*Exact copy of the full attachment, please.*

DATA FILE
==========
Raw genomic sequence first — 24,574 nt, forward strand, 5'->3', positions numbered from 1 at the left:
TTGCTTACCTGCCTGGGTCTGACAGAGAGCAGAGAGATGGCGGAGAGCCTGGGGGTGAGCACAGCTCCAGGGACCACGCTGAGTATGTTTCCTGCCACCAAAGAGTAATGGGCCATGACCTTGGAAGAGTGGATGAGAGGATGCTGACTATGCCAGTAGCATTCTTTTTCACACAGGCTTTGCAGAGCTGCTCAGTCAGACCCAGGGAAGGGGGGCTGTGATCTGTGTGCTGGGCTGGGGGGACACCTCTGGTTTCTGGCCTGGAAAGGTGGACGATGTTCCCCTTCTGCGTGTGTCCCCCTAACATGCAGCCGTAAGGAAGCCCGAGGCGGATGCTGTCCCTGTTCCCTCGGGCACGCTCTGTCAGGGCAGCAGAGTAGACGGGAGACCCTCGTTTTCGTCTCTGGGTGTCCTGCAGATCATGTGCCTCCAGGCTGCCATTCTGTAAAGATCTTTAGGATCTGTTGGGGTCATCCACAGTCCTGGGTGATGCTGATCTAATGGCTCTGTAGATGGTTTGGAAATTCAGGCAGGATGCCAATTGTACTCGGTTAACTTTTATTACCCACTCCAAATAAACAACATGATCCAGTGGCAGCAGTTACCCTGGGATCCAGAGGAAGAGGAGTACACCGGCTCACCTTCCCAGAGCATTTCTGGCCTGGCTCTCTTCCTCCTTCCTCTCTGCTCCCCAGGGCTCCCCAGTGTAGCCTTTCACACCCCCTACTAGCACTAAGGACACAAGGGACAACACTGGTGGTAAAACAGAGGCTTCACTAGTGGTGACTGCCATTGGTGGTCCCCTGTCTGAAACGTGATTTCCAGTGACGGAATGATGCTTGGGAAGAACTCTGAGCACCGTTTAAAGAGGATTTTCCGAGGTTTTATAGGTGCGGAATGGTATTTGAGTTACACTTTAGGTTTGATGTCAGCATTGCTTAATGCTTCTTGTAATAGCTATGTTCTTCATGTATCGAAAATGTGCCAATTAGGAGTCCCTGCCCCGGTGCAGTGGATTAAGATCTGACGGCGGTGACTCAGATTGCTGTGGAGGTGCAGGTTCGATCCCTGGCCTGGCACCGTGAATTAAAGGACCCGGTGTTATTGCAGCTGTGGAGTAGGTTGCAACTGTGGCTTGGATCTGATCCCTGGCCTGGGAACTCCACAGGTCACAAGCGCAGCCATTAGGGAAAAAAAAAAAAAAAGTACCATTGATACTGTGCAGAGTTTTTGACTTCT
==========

Raw genomic sequence first — 24,574 nt, forward strand, 5'->3', positions numbered from 1 at the left:
TTGCTTACCTGCCTGGGTCTGACAGAGAGCAGAGAGATGGCGGAGAGCCTGGGGGTGAGCACAGCTCCAGGGACCACGCTGAGTATGTTTCCTGCCACCAAAGAGTAATGGGCCATGACCTTGGAAGAGTGGATGAGAGGATGCTGACTATGCCAGTAGCATTCTTTTTCACACAGGCTTTGCAGAGCTGCTCAGTCAGACCCAGGGAAGGGGGGCTGTGATCTGTGTGCTGGGCTGGGGGGACACCTCTGGTTTCTGGCCTGGAAAGGTGGACGATGTTCCCCTTCTGCGTGTGTCCCCCTAACATGCAGCCGTAAGGAAGCCCGAGGCGGATGCTGTCCCTGTTCCCTCGGGCACGCTCTGTCAGGGCAGCAGAGTAGACGGGAGACCCTCGTTTTCGTCTCTGGGTGTCCTGCAGATCATGTGCCTCCAGGCTGCCATTCTGTAAAGATCTTTAGGATCTGTTGGGGTCATCCACAGTCCTGGGTGATGCTGATCTAATGGCTCTGTAGATGGTTTGGAAATTCAGGCAGGATGCCAATTGTACTCGGTTAACTTTTATTACCCACTCCAAATAAACAACATGATCCAGTGGCAGCAGTTACCCTGGGATCCAGAGGAAGAGGAGTACACCGGCTCACCTTCCCAGAGCATTTCTGGCCTGGCTCTCTTCCTCCTTCCTCTCTGCTCCCCAGGGCTCCCCAGTGTAGCCTTTCACACCCCCTACTAGCACTAAGGACACAAGGGACAACACTGGTGGTAAAACAGAGGCTTCACTAGTGGTGACTGCCATTGGTGGTCCCCTGTCTGAAACGTGATTTCCAGTGACGGAATGATGCTTGGGAAGAACTCTGAGCACCGTTTAAAGAGGATTTTCCGAGGTTTTATAGGTGCGGAATGGTATTTGAGTTACACTTTAGGTTTGATGTCAGCATTGCTTAATGCTTCTTGTAATAGCTATGTTCTTCATGTATCGAAAATGTGCCAATTAGGAGTCCCTGCCCCGGTGCAGTGGATTAAGATCTGACGGCGGTGACTCAGATTGCTGTGGAGGTGCAGGTTCGATCCCTGGCCTGGCACCGTGAATTAAAGGACCCGGTGTTATTGCAGCTGTGGAGTAGGTTGCAACTGTGGCTTGGATCTGATCCCTGGCCTGGGAACTCCACAGGTCACAAGCGCAGCCATTAGGGAAAAAAAAAAAAAAAGTACCATTGATACTGTGCAGAGTTTTTGACTTCT